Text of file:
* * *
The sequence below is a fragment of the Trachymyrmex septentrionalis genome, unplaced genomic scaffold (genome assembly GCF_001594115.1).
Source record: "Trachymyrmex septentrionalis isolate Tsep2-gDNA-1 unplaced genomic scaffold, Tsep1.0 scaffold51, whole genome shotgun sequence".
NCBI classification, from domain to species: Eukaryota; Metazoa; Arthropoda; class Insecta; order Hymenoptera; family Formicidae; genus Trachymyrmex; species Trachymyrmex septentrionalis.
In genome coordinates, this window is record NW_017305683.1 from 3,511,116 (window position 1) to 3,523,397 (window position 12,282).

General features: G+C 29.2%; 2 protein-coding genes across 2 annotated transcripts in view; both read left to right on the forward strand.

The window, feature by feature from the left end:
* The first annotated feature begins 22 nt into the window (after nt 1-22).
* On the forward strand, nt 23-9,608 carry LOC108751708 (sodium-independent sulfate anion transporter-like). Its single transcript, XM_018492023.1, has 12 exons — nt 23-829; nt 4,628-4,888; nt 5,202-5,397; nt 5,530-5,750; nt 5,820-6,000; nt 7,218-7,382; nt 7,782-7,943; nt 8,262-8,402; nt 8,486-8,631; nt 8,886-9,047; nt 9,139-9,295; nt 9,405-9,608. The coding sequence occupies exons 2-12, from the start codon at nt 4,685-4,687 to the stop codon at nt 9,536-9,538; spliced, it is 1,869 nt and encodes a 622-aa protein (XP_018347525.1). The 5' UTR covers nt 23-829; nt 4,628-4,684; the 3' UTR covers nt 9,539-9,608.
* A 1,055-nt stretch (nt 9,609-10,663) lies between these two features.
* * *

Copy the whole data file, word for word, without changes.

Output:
The sequence below is a fragment of the Trachymyrmex septentrionalis genome, unplaced genomic scaffold (genome assembly GCF_001594115.1).
Source record: "Trachymyrmex septentrionalis isolate Tsep2-gDNA-1 unplaced genomic scaffold, Tsep1.0 scaffold51, whole genome shotgun sequence".
NCBI classification, from domain to species: Eukaryota; Metazoa; Arthropoda; class Insecta; order Hymenoptera; family Formicidae; genus Trachymyrmex; species Trachymyrmex septentrionalis.
In genome coordinates, this window is record NW_017305683.1 from 3,511,116 (window position 1) to 3,523,397 (window position 12,282).

General features: G+C 29.2%; 2 protein-coding genes across 2 annotated transcripts in view; both read left to right on the forward strand.

The window, feature by feature from the left end:
* The first annotated feature begins 22 nt into the window (after nt 1-22).
* On the forward strand, nt 23-9,608 carry LOC108751708 (sodium-independent sulfate anion transporter-like). Its single transcript, XM_018492023.1, has 12 exons — nt 23-829; nt 4,628-4,888; nt 5,202-5,397; nt 5,530-5,750; nt 5,820-6,000; nt 7,218-7,382; nt 7,782-7,943; nt 8,262-8,402; nt 8,486-8,631; nt 8,886-9,047; nt 9,139-9,295; nt 9,405-9,608. The coding sequence occupies exons 2-12, from the start codon at nt 4,685-4,687 to the stop codon at nt 9,536-9,538; spliced, it is 1,869 nt and encodes a 622-aa protein (XP_018347525.1). The 5' UTR covers nt 23-829; nt 4,628-4,684; the 3' UTR covers nt 9,539-9,608.
* A 1,055-nt stretch (nt 9,609-10,663) lies between these two features.